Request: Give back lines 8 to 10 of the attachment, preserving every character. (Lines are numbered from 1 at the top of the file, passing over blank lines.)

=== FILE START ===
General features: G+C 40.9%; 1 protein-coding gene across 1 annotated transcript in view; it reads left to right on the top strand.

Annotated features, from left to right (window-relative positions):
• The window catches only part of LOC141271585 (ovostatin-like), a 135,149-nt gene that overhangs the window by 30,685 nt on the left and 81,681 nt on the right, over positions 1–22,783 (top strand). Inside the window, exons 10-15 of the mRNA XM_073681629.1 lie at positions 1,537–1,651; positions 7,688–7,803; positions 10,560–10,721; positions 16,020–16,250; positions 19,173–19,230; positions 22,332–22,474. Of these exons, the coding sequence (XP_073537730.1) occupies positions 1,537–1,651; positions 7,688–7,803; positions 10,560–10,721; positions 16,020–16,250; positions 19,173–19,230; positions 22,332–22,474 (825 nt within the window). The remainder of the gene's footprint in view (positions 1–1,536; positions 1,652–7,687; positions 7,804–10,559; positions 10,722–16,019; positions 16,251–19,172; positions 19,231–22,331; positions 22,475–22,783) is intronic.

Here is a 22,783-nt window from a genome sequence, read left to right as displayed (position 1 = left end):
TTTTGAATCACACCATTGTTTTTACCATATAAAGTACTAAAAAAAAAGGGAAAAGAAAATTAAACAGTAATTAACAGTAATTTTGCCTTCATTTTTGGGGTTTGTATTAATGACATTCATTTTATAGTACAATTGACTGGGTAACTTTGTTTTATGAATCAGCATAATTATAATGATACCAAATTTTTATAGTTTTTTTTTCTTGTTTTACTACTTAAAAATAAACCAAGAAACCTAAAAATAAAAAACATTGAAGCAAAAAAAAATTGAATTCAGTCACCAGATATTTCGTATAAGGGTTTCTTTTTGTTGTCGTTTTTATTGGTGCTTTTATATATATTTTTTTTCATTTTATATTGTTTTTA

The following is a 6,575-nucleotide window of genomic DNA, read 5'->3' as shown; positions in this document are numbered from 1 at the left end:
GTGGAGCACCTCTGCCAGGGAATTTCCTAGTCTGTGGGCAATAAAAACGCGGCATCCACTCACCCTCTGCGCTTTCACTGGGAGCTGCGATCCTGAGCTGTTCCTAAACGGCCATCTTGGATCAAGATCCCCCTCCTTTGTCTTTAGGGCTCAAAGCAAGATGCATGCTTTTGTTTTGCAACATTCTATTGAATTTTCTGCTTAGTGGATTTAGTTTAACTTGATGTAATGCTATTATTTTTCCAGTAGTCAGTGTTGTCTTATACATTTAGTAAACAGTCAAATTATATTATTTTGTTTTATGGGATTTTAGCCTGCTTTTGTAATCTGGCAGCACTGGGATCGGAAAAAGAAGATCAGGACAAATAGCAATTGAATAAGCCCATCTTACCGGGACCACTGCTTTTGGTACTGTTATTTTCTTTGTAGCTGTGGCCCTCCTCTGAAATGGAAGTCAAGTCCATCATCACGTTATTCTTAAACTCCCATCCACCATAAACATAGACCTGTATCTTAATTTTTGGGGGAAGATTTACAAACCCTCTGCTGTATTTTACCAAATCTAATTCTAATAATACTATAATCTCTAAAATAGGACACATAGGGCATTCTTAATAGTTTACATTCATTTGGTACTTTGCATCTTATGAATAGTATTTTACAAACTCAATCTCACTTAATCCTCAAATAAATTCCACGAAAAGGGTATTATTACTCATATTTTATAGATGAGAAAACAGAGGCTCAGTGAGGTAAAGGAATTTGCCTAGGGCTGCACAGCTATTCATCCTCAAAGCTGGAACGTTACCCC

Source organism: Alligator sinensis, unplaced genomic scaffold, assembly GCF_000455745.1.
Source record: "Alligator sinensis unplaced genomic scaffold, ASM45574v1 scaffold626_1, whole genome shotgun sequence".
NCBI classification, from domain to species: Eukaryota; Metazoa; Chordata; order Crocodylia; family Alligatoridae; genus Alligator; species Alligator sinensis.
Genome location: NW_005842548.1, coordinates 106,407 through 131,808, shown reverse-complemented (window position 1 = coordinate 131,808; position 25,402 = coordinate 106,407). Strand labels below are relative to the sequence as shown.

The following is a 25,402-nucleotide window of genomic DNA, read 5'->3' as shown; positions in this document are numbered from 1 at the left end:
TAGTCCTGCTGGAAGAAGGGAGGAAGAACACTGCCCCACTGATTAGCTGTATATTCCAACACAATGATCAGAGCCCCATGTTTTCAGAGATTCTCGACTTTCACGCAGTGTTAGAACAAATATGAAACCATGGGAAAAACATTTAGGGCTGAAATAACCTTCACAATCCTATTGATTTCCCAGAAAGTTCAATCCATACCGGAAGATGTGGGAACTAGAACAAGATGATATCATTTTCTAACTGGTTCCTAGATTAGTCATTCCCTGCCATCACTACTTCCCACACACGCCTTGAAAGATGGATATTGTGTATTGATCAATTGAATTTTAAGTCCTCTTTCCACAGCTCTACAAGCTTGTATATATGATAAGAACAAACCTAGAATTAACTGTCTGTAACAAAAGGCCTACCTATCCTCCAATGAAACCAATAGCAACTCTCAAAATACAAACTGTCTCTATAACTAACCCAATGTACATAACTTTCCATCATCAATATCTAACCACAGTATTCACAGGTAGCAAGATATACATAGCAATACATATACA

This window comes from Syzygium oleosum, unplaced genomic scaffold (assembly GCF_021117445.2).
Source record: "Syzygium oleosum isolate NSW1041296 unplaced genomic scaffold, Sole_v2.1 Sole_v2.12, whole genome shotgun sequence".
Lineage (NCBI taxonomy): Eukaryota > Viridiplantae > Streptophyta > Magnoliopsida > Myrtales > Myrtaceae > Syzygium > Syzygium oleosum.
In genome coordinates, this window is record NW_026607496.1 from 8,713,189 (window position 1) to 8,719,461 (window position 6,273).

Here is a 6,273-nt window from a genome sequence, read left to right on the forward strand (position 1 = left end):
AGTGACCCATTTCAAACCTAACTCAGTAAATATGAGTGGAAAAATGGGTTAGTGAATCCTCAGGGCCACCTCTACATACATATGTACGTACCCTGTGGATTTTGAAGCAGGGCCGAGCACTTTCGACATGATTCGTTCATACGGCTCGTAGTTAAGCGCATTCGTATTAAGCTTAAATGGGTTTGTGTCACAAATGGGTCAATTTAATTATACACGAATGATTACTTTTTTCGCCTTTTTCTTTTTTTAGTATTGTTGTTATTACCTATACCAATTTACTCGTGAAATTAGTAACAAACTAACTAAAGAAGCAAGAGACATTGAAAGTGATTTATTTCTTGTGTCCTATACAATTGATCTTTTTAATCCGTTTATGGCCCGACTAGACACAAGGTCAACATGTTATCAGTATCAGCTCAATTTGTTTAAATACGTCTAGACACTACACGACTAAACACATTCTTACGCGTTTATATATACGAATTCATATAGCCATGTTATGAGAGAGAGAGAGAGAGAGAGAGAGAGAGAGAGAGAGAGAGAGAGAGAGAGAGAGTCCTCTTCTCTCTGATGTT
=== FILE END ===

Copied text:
Source organism: Alligator sinensis, unplaced genomic scaffold, assembly GCF_000455745.1.
Source record: "Alligator sinensis unplaced genomic scaffold, ASM45574v1 scaffold626_1, whole genome shotgun sequence".
NCBI classification, from domain to species: Eukaryota; Metazoa; Chordata; order Crocodylia; family Alligatoridae; genus Alligator; species Alligator sinensis.